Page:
Some of us take to social situations like sharks to water — the bigger the hunting ground and the more people involved, the better. But others aren’t that delighted by the prospect of hanging out with people they barely know, regardless of the reason they all find themselves together.
For the introverted, socially anxious, depressed, or people who simply prefer small groups or solitude over social situations, navigating these waters can get extremely hard.
The first line of defense should always, always, be looking for professional help with a psychiatrist, psychotherapist, psychologist, a life coach, a priest – anyone who is competent to advise people in need. But if all you need is some online advice to give you an idea or two about how to handle the upcoming office party, here are a couple you might try.
Get Ready for Lots of Small Talk
Can you prepare for small talk? It’s a skill you can acquire, sure. On short notice, however, you’ll have to do some last-minute cramming. For example, you can go over some questions to spark a conversation and try to remember a few you think might come in handy.
Remember to keep it low-risk – that’s the whole idea behind small talk. It shouldn’t give you an opening to feel overexposed, and it should be lite enough to always give you room to back away.
Most importantly, it’s talking without having to talk – it’s just going through the motions in a socially acceptable way without saying anything of substance. And you might be surprised how comforting it is to simply chat about something that says nothing about you and has no consequence.
Watch Your Body Language
If you’re having trouble getting your thoughts and feelings into the right mood for a party, how about you start with your body? Adopting a combative, defensive, aggressive, or overly protective stance might send signals to your brain that you’re ready to pounce into action, or defend yourself, or run away, or just freeze — none of the things you want to do at a party.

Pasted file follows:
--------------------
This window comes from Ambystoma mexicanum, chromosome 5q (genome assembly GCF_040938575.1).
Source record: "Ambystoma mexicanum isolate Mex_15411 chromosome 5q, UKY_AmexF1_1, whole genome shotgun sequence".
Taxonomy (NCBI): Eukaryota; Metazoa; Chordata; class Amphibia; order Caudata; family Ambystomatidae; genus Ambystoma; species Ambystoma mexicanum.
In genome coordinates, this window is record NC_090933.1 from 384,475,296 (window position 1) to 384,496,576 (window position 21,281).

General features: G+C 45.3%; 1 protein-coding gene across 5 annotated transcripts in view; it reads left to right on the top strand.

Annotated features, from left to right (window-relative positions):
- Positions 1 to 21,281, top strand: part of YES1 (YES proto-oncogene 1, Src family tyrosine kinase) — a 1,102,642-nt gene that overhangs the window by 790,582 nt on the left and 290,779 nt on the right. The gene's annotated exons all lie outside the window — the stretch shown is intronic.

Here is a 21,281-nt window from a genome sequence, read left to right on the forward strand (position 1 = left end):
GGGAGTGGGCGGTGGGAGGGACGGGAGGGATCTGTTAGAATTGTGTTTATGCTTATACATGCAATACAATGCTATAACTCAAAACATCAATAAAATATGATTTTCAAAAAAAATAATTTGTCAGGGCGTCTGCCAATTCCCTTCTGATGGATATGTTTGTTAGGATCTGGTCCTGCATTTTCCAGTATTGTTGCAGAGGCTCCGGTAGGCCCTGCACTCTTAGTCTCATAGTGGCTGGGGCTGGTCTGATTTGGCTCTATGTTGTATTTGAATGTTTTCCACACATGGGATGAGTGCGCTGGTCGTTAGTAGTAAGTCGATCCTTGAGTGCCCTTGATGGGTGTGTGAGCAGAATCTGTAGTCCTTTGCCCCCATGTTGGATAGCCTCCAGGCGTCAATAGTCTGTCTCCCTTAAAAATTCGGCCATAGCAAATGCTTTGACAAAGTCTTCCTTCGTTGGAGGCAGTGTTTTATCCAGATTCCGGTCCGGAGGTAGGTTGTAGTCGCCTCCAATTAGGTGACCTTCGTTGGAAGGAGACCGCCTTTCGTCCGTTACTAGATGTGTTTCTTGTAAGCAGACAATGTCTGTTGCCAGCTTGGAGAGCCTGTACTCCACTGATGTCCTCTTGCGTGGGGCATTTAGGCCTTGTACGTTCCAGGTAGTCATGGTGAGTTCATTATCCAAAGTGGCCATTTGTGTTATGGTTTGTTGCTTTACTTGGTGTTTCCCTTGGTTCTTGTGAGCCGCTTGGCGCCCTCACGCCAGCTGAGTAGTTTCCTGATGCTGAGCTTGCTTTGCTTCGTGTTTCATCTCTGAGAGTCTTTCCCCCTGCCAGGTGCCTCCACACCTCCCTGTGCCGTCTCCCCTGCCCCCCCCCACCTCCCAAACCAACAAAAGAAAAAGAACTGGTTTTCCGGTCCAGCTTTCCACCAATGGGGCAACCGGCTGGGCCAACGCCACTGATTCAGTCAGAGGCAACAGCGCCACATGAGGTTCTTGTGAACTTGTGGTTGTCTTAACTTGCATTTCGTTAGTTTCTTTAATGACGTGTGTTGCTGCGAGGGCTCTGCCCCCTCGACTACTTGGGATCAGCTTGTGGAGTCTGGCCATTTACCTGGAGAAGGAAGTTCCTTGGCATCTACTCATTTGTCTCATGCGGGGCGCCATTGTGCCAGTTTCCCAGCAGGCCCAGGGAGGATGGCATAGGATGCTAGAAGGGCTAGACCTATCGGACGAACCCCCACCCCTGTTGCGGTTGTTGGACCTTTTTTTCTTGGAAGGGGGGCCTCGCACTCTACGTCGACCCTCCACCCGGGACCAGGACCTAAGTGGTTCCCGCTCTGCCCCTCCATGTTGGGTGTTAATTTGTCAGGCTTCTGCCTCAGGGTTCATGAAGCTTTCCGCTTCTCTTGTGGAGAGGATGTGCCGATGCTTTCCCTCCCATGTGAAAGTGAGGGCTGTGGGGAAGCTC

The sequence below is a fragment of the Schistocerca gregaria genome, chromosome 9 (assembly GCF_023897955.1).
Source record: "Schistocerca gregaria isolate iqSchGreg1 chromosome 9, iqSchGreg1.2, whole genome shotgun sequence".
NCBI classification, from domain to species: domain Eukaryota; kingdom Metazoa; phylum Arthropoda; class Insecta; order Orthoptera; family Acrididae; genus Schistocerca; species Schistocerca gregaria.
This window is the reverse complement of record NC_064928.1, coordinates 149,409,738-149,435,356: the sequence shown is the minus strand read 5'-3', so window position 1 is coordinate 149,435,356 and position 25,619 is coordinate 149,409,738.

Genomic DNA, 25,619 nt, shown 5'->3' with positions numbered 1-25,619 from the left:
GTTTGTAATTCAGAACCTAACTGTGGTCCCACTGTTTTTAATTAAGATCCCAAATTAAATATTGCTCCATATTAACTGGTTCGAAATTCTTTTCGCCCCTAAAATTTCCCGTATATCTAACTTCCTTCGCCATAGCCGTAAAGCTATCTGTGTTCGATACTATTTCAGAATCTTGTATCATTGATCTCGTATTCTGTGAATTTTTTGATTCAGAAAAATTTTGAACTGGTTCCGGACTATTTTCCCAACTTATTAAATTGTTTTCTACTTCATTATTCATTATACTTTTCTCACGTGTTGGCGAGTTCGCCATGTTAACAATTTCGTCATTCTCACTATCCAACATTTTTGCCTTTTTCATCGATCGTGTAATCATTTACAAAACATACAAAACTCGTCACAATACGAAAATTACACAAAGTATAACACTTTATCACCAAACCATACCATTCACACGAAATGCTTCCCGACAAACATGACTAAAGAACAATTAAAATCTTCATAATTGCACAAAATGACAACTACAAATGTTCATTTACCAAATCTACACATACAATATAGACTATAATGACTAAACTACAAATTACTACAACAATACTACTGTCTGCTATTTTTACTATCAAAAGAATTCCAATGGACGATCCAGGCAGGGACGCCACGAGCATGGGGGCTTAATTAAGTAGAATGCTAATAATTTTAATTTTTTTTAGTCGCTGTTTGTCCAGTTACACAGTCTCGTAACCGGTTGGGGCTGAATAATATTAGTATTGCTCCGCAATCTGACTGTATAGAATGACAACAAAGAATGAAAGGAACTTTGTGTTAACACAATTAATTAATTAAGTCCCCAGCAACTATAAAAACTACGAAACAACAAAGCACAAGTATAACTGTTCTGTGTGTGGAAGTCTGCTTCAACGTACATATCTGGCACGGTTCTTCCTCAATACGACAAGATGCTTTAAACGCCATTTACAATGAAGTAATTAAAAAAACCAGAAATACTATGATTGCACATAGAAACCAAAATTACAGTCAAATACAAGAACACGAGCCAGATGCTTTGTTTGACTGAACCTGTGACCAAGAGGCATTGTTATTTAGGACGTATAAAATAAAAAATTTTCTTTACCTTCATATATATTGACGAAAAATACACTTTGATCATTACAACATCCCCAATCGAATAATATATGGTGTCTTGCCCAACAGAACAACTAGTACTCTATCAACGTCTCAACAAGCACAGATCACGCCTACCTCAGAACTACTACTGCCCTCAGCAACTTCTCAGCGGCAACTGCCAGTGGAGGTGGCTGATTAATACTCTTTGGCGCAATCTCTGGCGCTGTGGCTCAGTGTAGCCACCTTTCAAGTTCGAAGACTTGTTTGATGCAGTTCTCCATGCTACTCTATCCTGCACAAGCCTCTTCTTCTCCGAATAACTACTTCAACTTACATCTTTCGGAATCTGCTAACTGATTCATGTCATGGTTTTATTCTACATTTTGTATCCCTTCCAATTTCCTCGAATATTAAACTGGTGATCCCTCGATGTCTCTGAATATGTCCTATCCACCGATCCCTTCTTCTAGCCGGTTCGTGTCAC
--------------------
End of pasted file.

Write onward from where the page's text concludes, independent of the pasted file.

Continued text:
Instead, try to adopt a relaxed stance. Sit comfortably, and try not to cross your arms and legs, or maybe just arms. Try to sit asymmetrically and back into the chair. If you’re leaning against something, really lean against it. Give up some of the control over your posture and be mindful of how relaxed your body feels. If it starts relaxing, your thoughts might start doing the same.
Prepare a Couple of Coping Techniques
Sometimes, just getting into a social situation can be an incredible leap. But you should know that you don’t have to take those leaps without safety nets. When you’re having problems with social anxiety, those safety nets can help take incredible strides you never thought you could make.
For example, having a friend come with you might make it easier to find yourself in any sort of situation. Having a plan to leave – a getaway plan, if you will – is another coping technique that might increase your likelihood of showing up in places. Talking through a couple of scenarios with a therapist can also help immeasurably. Having earlier knowledge of the place where you’re going can also help.
You see the principle – if there’s something you can do to make it easier for yourself, you should consider doing it. If it’s not self-destructive and a crutch you don’t want to give up, it might be a good thing.